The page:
Fair Play for Women, a self-described "group of ordinary women" who say they are concerned their voices are not heard when it comes to transgender rights, have accused Twitter of making a "concerted attack on women's free speech."
In a letter to Martha Lane Fox, a member of Twitter's board of directors and a member of Britain's House of Lords, the U.K.-based group says that Twitter is deleting accounts or admonishing women for stating biological facts about men and women.
"Women are being told they have violated Twitter rules against hateful conduct by simply stating biological and legal facts," the group writes in its letter. "Women must not be shamed or silenced for speaking the reality."
"This misogynistic, aggressive, violent movement, that has been embraced by the hard Left as the latest civil rights cause, has seen males colonize womanhood and hijack feminism for its own purposes."
Further in the letter, the women say they come from different walks of life (including mothers, members of the armed forces, unemployed and disabled) and are being admonished for saying "that males cannot become females," that "women do not have penises" and "that women’s spaces such as refuges should be safe havens for women only."
"This misogynistic, aggressive, violent movement, that has been embraced by the hard Left as the latest civil rights cause, has seen males colonize womanhood and hijack feminism for its own purposes," the women wrote in the letter.
The group cited several examples of women's accounts being compromised, including temporary limiting of certain features, for violating Twitter's rules against hateful conduct.
Interestingly enough, the group's Twitter account, @fairplaywomen, has not been suspended by Twitter.
"This is a concerted attack on women’s free speech," the women added in the letter. "The words we use to describe ourselves, our bodies, our biology and our experiences as women are becoming unsayable."
They request that Lane Fox, who has sat on Twitter's board of directors since April 2016, use her voice "to speak out against this new wave of misogyny and to stand up for women when we are being deprived of a platform from which to speak the truth."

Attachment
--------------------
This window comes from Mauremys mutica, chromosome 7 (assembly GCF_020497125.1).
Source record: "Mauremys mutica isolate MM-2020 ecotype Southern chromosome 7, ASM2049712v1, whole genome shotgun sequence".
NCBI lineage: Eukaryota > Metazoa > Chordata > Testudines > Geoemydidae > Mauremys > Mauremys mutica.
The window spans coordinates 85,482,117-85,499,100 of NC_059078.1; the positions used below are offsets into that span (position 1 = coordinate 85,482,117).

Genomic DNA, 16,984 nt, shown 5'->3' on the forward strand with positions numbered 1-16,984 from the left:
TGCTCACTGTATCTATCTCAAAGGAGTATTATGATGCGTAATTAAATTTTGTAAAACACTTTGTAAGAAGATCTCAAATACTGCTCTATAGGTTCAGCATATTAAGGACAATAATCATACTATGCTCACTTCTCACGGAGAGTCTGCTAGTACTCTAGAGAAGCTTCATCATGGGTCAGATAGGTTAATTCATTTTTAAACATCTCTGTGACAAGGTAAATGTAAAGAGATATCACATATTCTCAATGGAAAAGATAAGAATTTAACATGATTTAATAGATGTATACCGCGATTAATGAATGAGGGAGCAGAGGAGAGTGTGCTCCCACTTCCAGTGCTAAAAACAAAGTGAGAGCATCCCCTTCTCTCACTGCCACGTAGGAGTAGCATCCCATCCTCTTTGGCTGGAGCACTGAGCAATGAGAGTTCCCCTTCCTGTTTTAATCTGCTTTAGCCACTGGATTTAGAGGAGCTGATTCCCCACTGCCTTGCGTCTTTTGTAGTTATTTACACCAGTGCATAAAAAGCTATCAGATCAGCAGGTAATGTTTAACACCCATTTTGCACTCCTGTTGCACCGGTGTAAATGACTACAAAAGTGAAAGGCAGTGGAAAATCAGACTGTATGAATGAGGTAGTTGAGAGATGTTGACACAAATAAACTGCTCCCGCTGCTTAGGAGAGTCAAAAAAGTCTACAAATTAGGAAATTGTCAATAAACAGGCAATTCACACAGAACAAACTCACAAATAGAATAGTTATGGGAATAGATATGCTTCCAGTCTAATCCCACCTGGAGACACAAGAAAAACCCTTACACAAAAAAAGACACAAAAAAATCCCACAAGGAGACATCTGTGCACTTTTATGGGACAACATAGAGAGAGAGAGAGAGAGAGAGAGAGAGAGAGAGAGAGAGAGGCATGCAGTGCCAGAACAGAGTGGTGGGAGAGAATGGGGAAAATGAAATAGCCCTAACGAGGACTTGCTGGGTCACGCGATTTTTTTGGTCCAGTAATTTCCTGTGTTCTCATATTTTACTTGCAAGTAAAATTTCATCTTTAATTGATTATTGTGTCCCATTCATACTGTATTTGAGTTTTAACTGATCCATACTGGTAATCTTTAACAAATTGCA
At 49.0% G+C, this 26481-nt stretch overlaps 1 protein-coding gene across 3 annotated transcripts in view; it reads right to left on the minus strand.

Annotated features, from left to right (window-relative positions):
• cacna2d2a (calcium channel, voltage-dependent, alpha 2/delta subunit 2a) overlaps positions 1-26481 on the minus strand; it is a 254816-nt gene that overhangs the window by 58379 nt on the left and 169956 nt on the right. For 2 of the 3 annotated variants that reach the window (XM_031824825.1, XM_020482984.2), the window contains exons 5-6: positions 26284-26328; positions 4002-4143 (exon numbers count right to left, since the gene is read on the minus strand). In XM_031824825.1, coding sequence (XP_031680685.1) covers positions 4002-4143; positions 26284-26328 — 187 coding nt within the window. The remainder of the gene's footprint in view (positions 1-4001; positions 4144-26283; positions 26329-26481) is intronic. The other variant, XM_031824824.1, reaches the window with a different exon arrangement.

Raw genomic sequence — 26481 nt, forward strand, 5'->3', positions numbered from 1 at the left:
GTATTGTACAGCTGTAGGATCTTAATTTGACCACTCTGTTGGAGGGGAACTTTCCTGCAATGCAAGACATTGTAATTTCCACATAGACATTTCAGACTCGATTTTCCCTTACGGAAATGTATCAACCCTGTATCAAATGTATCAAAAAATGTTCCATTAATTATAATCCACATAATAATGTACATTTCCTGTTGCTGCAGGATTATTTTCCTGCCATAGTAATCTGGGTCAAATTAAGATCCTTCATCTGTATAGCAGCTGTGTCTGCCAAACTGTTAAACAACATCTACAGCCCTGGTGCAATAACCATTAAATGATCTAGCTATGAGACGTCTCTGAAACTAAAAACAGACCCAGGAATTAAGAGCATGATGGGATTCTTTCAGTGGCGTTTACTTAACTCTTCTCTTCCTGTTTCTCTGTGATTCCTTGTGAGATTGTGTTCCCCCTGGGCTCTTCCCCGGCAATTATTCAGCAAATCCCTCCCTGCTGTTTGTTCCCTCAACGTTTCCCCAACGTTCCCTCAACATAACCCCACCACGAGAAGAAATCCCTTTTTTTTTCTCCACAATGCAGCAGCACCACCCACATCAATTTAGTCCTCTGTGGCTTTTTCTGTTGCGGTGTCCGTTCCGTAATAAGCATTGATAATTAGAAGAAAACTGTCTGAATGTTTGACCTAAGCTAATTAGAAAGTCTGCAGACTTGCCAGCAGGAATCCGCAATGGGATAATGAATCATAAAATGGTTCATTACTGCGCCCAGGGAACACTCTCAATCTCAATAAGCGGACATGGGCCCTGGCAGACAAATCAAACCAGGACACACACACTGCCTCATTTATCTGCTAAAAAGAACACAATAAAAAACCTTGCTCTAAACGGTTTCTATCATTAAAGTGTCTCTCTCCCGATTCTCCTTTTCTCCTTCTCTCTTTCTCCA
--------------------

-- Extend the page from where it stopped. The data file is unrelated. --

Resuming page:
The entire letter can be found here.
Twitter declined to comment, while Lane Fox, who tweeted earlier on Wednesday that she would be speaking at Google, has yet to respond to a request for comment from Fox News.
Fair Play for Women has also not responded to a request for comment.
"According to the rules of Twitter, it is now ‘hateful conduct’ to call someone who is a man, a man."
Trans activist Miranda Yardley said she was banned from Twitter for calling Green Party LGBT spokesperson Aimee Challenor, a trans woman, a man, the BBC reported.
"According to the rules of Twitter, it is now ‘hateful conduct’ to call someone who is a man, a man," Yardley wrote in a blog post. "The implication of this is that the concept of proscribed speech, things we are now not allowed to say, now extends to the truth. This is fundamentally illiberal."
A source familiar with Twitter's thinking said that the company enforces its rules when it finds content that violates the rules and that these particular accounts were not removed because of ideology.
Twitter has come under fire recently for purging groups of people who have violated its “hateful conduct policy."
In December 2017, Twitter began enforcing new rules to combat hateful and abusive content and a number of well-known far-right organizations and users were suspended.
The changes, which were announced in November 2017, broaden Twitter’s “hateful conduct policy” to permanently suspend any account — covering usernames, profile bios and display names — that displays “violent threats, multiple slurs, epithets, racist or sexist tropes, incites fear or reduces someone to less than human.”
Among the accounts suspended in late 2017 are that of the founder of the white nationalist American Renaissance, Jared Taylor, the neo-Nazi Traditionalist Workers Party, Britain First’s main account and the accounts of its leaders Paul Golding and Jayda Fransen — whose anti-Muslim videos were retweeted by President Trump, for which the president later apologized.
Fox News' Christopher Carbone contributed to this story. Follow Chris Ciaccia on Twitter @Chris_Ciaccia